Does anyone know when (where in the processing chain) Cubase 5 resamples when exporting at a sample rate different than the session (recorded) sample rate?
I.E. if a plugin with dither is inserted in slot 7 or 8 of the main (master - mix) out and export is set to create a file at a different sample rate (i.e. 48kHz > 44.1kHz), does Cubase resample, then dither, or does it dither, then resample?
- Mix > Master Out EQ > Master Out Insert Slots 1 - 6 > Master Out Fader > Resample > Insert Slots 7 - 8 (dither plugin)
- Mix > Master Out EQ > Master Out Insert Slots 1 - 6 > Master Out Fader > Insert Slots 7 - 8 (dither plugin) > Resample
This is an important distinction, as the resampling caculations would negate the effectiveness of the dithering.
The first scenario would make it possible to export a higher resolution recording (48 kHz or higher; 24 bit or higher) to CD standard (44.1 kHz - 16 bit) in one pass with proper dithering; the second would require exporting to a high bit depth first (24 or 32 bit f.p.) at 44.1kHz, then dithering while exporting to a 16 bit file.
Dither’s only required when bit depth is involved, not samplerate. It always goes on the Master Out channel on Insert slot 7 or 8 so it’s post fader.
Why would resampling make any difference to dither noise? would it not be a function of the word size that matters?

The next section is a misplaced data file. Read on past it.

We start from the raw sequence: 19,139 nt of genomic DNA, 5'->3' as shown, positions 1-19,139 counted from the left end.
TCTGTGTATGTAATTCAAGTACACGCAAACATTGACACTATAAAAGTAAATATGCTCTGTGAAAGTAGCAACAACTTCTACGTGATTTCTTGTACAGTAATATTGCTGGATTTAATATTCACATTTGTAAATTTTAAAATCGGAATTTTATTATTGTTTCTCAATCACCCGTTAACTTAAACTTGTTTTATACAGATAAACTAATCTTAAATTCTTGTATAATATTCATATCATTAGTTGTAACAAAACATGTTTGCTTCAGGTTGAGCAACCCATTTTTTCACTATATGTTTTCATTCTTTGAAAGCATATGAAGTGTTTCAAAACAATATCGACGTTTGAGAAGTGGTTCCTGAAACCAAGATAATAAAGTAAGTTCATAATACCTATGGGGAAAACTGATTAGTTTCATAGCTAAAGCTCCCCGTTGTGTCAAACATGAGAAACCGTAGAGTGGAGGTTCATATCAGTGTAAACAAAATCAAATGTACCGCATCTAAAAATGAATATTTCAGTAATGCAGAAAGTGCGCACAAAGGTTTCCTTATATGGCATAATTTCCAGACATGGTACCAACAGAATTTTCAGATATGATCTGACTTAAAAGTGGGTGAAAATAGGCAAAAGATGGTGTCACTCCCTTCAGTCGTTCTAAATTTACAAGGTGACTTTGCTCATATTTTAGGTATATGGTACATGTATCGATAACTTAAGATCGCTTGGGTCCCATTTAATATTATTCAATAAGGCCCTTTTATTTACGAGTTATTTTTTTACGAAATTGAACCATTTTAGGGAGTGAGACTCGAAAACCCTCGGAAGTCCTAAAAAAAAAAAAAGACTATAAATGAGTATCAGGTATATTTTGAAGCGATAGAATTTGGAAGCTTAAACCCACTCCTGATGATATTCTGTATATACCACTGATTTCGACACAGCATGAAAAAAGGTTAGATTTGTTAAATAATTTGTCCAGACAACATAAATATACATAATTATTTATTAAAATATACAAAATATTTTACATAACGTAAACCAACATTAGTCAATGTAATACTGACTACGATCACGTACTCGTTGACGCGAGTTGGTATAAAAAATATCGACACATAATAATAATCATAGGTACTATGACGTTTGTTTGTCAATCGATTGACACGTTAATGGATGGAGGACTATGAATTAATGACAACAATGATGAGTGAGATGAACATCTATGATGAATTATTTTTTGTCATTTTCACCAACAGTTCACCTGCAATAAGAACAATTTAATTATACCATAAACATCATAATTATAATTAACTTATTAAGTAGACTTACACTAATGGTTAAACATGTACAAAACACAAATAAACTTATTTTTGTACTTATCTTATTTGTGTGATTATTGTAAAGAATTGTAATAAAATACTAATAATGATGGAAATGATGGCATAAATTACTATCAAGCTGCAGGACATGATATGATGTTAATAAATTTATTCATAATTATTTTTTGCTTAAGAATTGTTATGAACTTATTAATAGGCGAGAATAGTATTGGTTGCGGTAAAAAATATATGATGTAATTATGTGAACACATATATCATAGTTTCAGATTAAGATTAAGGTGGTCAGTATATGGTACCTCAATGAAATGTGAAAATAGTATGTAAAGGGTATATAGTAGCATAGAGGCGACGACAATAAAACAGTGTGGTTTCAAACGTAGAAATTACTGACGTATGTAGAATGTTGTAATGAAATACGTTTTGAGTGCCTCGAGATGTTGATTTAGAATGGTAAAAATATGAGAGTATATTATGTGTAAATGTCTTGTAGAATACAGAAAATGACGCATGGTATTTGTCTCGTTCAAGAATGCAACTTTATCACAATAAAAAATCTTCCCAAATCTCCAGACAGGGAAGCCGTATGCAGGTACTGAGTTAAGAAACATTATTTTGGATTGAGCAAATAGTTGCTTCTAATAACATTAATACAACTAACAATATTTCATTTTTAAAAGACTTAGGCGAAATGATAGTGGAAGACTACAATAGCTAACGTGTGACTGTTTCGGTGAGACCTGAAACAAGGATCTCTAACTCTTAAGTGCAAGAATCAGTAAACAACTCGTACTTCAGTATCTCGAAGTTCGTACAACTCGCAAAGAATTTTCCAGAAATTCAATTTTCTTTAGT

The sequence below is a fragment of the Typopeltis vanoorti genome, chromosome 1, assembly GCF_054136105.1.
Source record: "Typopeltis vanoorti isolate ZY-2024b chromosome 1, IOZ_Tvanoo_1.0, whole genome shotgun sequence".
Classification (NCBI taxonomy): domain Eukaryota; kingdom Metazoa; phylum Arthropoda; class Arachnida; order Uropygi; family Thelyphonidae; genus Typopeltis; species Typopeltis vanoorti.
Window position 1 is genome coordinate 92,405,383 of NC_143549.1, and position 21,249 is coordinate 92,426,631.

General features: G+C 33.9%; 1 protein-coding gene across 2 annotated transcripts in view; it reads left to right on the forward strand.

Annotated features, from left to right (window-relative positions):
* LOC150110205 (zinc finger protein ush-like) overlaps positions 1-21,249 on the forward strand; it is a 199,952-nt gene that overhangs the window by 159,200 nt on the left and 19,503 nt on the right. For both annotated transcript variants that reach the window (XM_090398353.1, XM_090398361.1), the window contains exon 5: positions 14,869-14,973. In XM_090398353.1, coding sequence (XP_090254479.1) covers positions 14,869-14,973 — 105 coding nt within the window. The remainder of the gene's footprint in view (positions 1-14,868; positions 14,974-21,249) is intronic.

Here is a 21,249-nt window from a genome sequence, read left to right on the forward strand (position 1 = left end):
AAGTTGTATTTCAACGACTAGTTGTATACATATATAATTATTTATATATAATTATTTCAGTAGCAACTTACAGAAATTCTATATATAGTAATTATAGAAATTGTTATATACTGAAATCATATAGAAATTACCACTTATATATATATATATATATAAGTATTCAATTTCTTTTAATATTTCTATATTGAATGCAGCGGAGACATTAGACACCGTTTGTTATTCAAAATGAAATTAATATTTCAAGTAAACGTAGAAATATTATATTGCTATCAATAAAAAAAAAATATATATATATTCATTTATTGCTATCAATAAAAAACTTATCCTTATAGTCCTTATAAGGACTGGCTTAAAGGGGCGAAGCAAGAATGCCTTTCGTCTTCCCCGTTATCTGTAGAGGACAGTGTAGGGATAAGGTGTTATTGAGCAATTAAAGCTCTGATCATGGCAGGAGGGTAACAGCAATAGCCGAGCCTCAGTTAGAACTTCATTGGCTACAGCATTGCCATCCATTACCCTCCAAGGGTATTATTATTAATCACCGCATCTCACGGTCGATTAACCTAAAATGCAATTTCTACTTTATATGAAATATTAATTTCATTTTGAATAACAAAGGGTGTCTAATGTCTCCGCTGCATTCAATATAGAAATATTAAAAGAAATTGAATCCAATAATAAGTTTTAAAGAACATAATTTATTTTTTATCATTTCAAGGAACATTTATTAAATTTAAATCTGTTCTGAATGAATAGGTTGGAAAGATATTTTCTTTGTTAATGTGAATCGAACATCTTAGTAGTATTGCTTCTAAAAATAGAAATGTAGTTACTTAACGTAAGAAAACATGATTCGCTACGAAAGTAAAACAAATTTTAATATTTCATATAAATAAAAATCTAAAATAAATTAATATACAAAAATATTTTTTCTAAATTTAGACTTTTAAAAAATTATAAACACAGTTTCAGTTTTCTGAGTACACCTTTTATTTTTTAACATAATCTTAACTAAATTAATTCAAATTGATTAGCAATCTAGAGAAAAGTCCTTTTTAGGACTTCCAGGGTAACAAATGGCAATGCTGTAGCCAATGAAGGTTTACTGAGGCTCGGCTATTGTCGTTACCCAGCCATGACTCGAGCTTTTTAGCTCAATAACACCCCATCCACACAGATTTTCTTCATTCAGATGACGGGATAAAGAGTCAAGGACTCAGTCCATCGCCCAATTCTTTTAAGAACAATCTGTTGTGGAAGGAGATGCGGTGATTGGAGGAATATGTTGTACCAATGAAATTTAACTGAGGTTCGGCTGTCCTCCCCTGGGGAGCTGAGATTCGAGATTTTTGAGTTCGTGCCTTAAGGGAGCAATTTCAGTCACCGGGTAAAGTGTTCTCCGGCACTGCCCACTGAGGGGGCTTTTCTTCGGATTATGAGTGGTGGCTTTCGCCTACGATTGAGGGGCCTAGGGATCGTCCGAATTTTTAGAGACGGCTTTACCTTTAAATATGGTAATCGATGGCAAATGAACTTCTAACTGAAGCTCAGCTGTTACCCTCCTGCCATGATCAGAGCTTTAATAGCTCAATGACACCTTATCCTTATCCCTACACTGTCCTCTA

Resampling is a calculation intensive process; like any process, wordlength is expanded to the resolution of the platform (Cubase is at 32 bit floating point) or the plugin. Therefore, if dither is applied before resampling, you would still have truncation after the resampling. Think about it… As Bob Katz states more than once in his excellent book ‘Mastering Audio: The Art and Science’: Resampling should be the next to last process; dither to 16 bit should be the last process (paraphrased). And: Dithering to 16 bit should occur one time, as the last stage of processing.
I never make final mixes this way (resampling and dithering straight out of Cubase in one go); I always export to a 32 bit floating point file at the sample rate the session was recorded at; then bring the file into Wavelab for resampling, then dither (Incidentally,this is where you can see that resampling expands wordlength - take a 16 - 24 bit file, run it through a resampling plugin and look at the bit-meter!).
Occasionally though, I take the ‘quick and dirty’ route to make a rough mix CD for clients by exporting to the CD standard of 16/44.1 straight out of Cubase (with dither in insert 8 of the main out bus) - to save time. The results never sound as good as the Wavelab method, but I have not checked to hear if truncation is part of the lesser quality sound…
I was hoping someone had thought of this and checked to see if the low level sections of a mix made this way exhibited truncation or not.
Plenty of detailed dither discussions at the old forum.
Dither should be added before any quantization or re-quantization process, in order to de-correlate the quantization noise with the input signal and to prevent non-linear behavior (distortion); the lesser the bit depth, the greater the dither must be.
The act of resampling will not affect the noise added, a random noise over the bottom three bits of a 24bit word @ 96KHz will still ocupy the same bits at 44.1KHz